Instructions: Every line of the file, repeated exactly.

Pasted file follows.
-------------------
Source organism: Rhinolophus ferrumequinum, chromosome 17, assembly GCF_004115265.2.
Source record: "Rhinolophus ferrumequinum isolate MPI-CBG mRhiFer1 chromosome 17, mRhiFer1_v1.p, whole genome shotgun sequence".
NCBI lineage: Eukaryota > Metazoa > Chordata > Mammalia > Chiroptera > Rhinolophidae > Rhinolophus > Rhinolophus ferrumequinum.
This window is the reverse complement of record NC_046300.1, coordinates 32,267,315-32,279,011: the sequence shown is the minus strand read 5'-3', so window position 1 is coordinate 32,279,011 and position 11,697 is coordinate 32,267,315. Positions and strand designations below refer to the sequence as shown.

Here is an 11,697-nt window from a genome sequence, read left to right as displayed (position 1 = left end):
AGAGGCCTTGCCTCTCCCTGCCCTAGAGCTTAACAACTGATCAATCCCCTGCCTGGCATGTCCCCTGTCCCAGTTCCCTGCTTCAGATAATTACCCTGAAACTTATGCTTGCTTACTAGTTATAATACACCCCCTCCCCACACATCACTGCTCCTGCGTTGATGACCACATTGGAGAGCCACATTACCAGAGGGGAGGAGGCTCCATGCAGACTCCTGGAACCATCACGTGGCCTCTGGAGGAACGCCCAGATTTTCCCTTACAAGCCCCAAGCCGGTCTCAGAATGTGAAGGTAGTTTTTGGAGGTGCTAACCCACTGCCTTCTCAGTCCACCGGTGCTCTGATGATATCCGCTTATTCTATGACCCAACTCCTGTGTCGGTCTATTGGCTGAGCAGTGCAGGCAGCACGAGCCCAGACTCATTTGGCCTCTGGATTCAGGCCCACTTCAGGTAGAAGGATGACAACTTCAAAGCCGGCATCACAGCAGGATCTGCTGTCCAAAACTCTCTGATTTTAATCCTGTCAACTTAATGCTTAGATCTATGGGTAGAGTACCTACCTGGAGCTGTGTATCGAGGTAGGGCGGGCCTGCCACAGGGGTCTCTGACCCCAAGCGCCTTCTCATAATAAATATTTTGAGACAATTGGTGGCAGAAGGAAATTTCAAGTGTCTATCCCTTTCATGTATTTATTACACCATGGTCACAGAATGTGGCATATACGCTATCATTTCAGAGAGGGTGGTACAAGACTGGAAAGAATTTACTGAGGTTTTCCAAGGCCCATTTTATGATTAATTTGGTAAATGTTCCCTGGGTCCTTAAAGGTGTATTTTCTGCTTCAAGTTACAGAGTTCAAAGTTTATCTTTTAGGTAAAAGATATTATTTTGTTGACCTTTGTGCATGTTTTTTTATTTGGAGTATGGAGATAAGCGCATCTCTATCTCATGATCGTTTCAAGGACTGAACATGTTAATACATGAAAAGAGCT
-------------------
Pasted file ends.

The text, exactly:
Source organism: Rhinolophus ferrumequinum, chromosome 17, assembly GCF_004115265.2.
Source record: "Rhinolophus ferrumequinum isolate MPI-CBG mRhiFer1 chromosome 17, mRhiFer1_v1.p, whole genome shotgun sequence".
NCBI lineage: Eukaryota > Metazoa > Chordata > Mammalia > Chiroptera > Rhinolophidae > Rhinolophus > Rhinolophus ferrumequinum.
This window is the reverse complement of record NC_046300.1, coordinates 32,267,315-32,279,011: the sequence shown is the minus strand read 5'-3', so window position 1 is coordinate 32,279,011 and position 11,697 is coordinate 32,267,315. Positions and strand designations below refer to the sequence as shown.

Here is an 11,697-nt window from a genome sequence, read left to right as displayed (position 1 = left end):
AGAGGCCTTGCCTCTCCCTGCCCTAGAGCTTAACAACTGATCAATCCCCTGCCTGGCATGTCCCCTGTCCCAGTTCCCTGCTTCAGATAATTACCCTGAAACTTATGCTTGCTTACTAGTTATAATACACCCCCTCCCCACACATCACTGCTCCTGCGTTGATGACCACATTGGAGAGCCACATTACCAGAGGGGAGGAGGCTCCATGCAGACTCCTGGAACCATCACGTGGCCTCTGGAGGAACGCCCAGATTTTCCCTTACAAGCCCCAAGCCGGTCTCAGAATGTGAAGGTAGTTTTTGGAGGTGCTAACCCACTGCCTTCTCAGTCCACCGGTGCTCTGATGATATCCGCTTATTCTATGACCCAACTCCTGTGTCGGTCTATTGGCTGAGCAGTGCAGGCAGCACGAGCCCAGACTCATTTGGCCTCTGGATTCAGGCCCACTTCAGGTAGAAGGATGACAACTTCAAAGCCGGCATCACAGCAGGATCTGCTGTCCAAAACTCTCTGATTTTAATCCTGTCAACTTAATGCTTAGATCTATGGGTAGAGTACCTACCTGGAGCTGTGTATCGAGGTAGGGCGGGCCTGCCACAGGGGTCTCTGACCCCAAGCGCCTTCTCATAATAAATATTTTGAGACAATTGGTGGCAGAAGGAAATTTCAAGTGTCTATCCCTTTCATGTATTTATTACACCATGGTCACAGAATGTGGCATATACGCTATCATTTCAGAGAGGGTGGTACAAGACTGGAAAGAATTTACTGAGGTTTTCCAAGGCCCATTTTATGATTAATTTGGTAAATGTTCCCTGGGTCCTTAAAGGTGTATTTTCTGCTTCAAGTTACAGAGTTCAAAGTTTATCTTTTAGGTAAAAGATATTATTTTGTTGACCTTTGTGCATGTTTTTTTATTTGGAGTATGGAGATAAGCGCATCTCTATCTCATGATCGTTTCAAGGACTGAACATGTTAATACATGAAAAGAGCT